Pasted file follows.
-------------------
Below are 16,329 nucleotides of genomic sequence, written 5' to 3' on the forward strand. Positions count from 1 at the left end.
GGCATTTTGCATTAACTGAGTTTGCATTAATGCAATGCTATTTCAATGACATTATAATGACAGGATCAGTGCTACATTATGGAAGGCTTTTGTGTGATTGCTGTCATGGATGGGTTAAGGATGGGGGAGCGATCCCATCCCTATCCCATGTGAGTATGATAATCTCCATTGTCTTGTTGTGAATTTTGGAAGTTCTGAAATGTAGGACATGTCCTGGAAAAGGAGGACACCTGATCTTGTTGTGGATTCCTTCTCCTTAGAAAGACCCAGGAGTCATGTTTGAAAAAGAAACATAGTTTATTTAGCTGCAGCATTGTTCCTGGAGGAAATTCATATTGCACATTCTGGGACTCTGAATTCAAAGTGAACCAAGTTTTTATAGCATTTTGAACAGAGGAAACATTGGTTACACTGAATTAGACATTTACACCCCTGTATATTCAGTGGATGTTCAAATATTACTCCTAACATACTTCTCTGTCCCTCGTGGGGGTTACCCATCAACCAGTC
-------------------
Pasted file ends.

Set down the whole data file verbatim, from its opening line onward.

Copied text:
Below are 16,329 nucleotides of genomic sequence, written 5' to 3' on the forward strand. Positions count from 1 at the left end.
GGCATTTTGCATTAACTGAGTTTGCATTAATGCAATGCTATTTCAATGACATTATAATGACAGGATCAGTGCTACATTATGGAAGGCTTTTGTGTGATTGCTGTCATGGATGGGTTAAGGATGGGGGAGCGATCCCATCCCTATCCCATGTGAGTATGATAATCTCCATTGTCTTGTTGTGAATTTTGGAAGTTCTGAAATGTAGGACATGTCCTGGAAAAGGAGGACACCTGATCTTGTTGTGGATTCCTTCTCCTTAGAAAGACCCAGGAGTCATGTTTGAAAAAGAAACATAGTTTATTTAGCTGCAGCATTGTTCCTGGAGGAAATTCATATTGCACATTCTGGGACTCTGAATTCAAAGTGAACCAAGTTTTTATAGCATTTTGAACAGAGGAAACATTGGTTACACTGAATTAGACATTTACACCCCTGTATATTCAGTGGATGTTCAAATATTACTCCTAACATACTTCTCTGTCCCTCGTGGGGGTTACCCATCAACCAGTC